Keeping Your Puppy Safe And Socialized During Its Vaccination Series

Posted on: 6 June 2015


Dogs' experiences during their first few months play a major role in later behavior, influencing their ability to function and behave normally around strangers and other dogs as an adult. Many puppy owners, however, struggle to find the right balance between socializing their new pet while still protecting it from dangerous diseases before it is fully immunized. Because puppy vaccinations are delivered in several rounds, your puppy may not be safe from common and often fatal illnesses such as parvovirus until it is four months old! Following these four tips can help give your puppy plenty of the socialization it needs while still minimizing its exposure to germs. 

Avoiding Areas With Heavy Dog Traffic

Keeping your puppy indoors for its first four months is neither advisable nor feasible, but there are certain precautions you should take when going out for a walk. Although it may be tempting to visit a dog park where your puppy can practice interacting with dozens of other dogs, stick to areas where dogs are less likely to be taken for walks or allowed to run off-leash. This reduces the direct and indirect contact your puppy has with unvaccinated dogs, making it less likely to pick up a disease. 

Throwing Puppy Parties

Instead of taking your puppy out to meet the world, consider bringing a small part of the world indoors. Invite friends and family over to your home, including any of their vaccinated pets, to meet your puppy and get it accustomed to having strangers in the house. Have your guests remove their shoes before entering to leave any unwelcome germs at the door. This helps combat territorial behavior in your puppy later on while still allowing you to control its environment.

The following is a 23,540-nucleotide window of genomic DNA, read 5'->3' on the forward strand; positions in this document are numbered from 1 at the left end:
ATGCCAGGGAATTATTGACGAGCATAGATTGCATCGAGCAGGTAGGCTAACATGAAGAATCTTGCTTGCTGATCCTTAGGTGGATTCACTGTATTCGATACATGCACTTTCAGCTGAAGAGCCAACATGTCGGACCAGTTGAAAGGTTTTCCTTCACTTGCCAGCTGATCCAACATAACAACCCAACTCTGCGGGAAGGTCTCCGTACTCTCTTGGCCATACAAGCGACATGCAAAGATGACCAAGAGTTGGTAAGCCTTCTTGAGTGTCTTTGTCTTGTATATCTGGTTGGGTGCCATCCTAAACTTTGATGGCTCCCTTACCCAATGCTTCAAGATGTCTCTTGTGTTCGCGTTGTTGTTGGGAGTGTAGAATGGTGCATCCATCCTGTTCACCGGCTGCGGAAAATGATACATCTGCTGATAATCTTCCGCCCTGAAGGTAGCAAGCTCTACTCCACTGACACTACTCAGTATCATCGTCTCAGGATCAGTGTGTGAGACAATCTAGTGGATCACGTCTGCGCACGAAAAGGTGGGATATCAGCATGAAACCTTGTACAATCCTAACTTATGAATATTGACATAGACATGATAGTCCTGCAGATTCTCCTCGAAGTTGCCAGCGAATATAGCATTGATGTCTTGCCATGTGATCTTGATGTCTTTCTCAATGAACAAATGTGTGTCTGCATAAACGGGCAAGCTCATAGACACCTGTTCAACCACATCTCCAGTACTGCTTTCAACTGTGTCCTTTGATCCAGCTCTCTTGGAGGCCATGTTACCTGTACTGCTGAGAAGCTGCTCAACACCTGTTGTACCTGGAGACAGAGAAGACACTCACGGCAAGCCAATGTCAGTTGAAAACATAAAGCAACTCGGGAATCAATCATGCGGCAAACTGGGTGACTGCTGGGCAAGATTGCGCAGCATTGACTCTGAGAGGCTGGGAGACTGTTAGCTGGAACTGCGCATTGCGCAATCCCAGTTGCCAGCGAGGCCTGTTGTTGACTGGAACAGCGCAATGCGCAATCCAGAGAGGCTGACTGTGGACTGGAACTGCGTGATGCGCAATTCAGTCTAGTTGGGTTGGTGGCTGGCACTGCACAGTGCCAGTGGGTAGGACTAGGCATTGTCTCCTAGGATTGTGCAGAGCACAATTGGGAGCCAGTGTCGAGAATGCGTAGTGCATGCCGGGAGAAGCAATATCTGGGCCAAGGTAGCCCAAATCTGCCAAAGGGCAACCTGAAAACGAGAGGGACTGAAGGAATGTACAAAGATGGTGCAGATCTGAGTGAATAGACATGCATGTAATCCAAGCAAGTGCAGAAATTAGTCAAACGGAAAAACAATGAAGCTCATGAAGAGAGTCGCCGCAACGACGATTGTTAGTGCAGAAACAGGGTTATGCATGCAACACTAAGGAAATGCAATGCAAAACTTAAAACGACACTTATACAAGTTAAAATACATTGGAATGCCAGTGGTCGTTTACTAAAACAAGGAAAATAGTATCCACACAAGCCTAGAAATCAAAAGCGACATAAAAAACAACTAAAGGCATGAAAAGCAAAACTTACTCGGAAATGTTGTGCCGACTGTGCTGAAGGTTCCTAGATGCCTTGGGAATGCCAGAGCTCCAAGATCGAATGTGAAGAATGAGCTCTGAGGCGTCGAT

Attending Puppy Socialization Classes

Many veterinary clinics and pet stores offer special classes for puppies to interact with strangers in a safe and clean environment. You may also have the opportunity to begin early obedience and bonding exercises under the eye of an experienced trainer, enriching your puppy even more. These places do typically have high dog traffic, so pick up your puppy or keep it in your lap until you are in the designated class area. 

Focusing On Other Desensitization Training

Socialization is essential for any young dog, but it is still best to exercise caution and limit your puppy's time spent outdoors until it is fully immunized. During your puppy's first few months, focus on different forms of training that will also prove beneficial in the long run. Get your puppy used to the vacuum cleaner, basic voice commands, car rides, baths and nail trimmings to make the most of this time and ensure that your puppy grows up happy, healthy and well adjusted. 

For more help with dog care, contact a local veterinarian.